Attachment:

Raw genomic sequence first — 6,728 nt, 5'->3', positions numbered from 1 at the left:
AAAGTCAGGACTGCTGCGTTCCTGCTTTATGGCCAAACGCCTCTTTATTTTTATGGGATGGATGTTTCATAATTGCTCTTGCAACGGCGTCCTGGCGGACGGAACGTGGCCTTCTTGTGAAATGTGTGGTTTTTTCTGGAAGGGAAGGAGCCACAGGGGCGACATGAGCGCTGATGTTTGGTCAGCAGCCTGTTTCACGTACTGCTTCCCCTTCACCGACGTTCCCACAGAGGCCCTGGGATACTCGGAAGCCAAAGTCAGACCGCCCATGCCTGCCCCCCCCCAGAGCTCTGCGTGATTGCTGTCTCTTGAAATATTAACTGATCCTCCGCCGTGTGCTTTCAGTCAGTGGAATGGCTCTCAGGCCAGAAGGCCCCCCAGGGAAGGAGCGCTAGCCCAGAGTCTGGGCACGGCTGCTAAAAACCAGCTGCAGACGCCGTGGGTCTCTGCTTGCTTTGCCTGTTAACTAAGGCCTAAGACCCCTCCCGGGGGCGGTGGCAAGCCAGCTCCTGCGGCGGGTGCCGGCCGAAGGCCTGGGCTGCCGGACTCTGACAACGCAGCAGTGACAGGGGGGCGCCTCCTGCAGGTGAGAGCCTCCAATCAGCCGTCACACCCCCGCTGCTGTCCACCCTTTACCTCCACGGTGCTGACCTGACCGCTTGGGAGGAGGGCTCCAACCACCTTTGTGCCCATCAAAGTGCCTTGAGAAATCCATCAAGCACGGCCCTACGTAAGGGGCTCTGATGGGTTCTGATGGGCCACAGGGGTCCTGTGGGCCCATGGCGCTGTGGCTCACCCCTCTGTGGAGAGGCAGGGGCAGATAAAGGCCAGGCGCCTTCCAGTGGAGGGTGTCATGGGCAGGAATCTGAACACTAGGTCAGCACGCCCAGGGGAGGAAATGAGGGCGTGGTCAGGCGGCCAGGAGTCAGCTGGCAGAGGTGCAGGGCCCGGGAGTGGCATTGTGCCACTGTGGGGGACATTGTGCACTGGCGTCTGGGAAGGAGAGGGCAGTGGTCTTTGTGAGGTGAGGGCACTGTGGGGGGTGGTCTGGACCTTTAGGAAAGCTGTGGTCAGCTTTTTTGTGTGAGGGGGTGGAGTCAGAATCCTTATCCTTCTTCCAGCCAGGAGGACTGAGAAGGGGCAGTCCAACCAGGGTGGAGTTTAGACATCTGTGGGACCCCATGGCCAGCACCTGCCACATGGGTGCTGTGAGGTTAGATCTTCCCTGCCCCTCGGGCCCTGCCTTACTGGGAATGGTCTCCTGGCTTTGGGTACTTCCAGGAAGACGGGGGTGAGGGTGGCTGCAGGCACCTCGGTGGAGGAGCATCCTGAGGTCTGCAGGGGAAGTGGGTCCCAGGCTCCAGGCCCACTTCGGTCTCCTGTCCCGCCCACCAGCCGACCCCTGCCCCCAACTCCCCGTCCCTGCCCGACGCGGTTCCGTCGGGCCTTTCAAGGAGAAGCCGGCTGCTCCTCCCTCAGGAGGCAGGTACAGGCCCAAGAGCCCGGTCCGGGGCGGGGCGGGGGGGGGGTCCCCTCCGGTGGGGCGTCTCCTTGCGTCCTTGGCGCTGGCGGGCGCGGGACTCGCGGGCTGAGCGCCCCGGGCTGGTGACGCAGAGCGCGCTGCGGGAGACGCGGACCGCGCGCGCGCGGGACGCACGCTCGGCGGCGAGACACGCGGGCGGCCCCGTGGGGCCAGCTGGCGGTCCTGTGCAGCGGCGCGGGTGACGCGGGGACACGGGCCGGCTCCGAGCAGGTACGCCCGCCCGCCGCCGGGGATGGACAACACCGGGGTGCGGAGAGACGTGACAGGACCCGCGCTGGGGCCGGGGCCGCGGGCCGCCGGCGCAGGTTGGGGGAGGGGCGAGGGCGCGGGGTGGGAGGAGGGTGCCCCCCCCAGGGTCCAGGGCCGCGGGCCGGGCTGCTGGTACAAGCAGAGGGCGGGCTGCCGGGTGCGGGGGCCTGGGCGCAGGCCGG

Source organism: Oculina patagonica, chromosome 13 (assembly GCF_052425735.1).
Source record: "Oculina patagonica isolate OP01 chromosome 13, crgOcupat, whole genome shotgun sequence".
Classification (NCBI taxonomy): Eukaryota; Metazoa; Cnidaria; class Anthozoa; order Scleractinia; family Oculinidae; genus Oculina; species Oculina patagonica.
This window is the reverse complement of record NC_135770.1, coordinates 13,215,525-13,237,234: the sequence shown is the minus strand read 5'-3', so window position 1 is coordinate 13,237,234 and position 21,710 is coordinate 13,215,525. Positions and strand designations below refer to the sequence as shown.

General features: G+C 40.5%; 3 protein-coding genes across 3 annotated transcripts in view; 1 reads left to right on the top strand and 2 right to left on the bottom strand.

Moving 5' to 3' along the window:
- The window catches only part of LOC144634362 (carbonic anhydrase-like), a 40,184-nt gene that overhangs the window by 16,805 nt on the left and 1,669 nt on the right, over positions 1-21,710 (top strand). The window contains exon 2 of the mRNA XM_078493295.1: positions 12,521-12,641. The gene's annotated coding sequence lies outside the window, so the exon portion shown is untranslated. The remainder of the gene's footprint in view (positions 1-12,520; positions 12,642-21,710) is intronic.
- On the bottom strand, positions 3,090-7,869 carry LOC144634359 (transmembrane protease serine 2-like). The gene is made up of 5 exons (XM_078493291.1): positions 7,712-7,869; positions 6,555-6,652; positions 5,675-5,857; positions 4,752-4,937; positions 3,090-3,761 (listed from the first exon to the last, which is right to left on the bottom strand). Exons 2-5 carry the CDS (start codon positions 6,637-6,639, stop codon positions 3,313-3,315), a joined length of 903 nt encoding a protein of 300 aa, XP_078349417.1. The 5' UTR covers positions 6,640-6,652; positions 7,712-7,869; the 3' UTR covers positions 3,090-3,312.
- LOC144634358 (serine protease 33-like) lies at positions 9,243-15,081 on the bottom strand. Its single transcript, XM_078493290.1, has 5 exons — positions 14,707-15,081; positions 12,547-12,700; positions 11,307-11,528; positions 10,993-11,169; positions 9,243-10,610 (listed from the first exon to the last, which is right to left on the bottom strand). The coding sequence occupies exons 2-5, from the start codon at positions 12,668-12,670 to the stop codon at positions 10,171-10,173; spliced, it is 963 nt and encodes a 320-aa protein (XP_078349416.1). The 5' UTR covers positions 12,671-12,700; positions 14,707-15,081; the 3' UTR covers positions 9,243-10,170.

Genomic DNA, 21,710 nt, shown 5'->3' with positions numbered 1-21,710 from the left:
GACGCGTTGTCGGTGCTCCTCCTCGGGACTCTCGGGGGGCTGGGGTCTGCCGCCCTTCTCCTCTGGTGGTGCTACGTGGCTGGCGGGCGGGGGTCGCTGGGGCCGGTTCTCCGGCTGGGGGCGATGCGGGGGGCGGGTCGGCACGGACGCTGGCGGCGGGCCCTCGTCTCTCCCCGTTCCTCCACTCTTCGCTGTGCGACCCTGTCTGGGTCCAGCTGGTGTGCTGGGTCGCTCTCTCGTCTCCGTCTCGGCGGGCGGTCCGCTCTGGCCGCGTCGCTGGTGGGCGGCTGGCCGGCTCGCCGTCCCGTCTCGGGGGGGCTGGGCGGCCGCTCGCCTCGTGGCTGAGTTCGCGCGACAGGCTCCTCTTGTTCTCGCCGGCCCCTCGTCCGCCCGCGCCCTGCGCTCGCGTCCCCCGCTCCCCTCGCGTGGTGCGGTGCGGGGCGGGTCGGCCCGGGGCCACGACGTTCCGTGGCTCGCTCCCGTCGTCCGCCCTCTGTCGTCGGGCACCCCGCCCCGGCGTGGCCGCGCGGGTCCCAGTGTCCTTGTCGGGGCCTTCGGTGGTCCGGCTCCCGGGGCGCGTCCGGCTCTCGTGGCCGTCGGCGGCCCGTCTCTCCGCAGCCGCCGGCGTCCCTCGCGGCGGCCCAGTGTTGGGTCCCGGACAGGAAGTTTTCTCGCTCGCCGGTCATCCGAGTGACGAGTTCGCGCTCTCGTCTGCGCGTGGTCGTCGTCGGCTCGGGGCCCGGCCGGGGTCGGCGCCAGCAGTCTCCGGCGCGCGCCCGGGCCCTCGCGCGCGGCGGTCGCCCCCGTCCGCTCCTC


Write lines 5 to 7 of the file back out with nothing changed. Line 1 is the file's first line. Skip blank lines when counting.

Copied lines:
Classification (NCBI taxonomy): Eukaryota; Metazoa; Cnidaria; class Anthozoa; order Scleractinia; family Oculinidae; genus Oculina; species Oculina patagonica.
This window is the reverse complement of record NC_135770.1, coordinates 13,215,525-13,237,234: the sequence shown is the minus strand read 5'-3', so window position 1 is coordinate 13,237,234 and position 21,710 is coordinate 13,215,525. Positions and strand designations below refer to the sequence as shown.

General features: G+C 40.5%; 3 protein-coding genes across 3 annotated transcripts in view; 1 reads left to right on the top strand and 2 right to left on the bottom strand.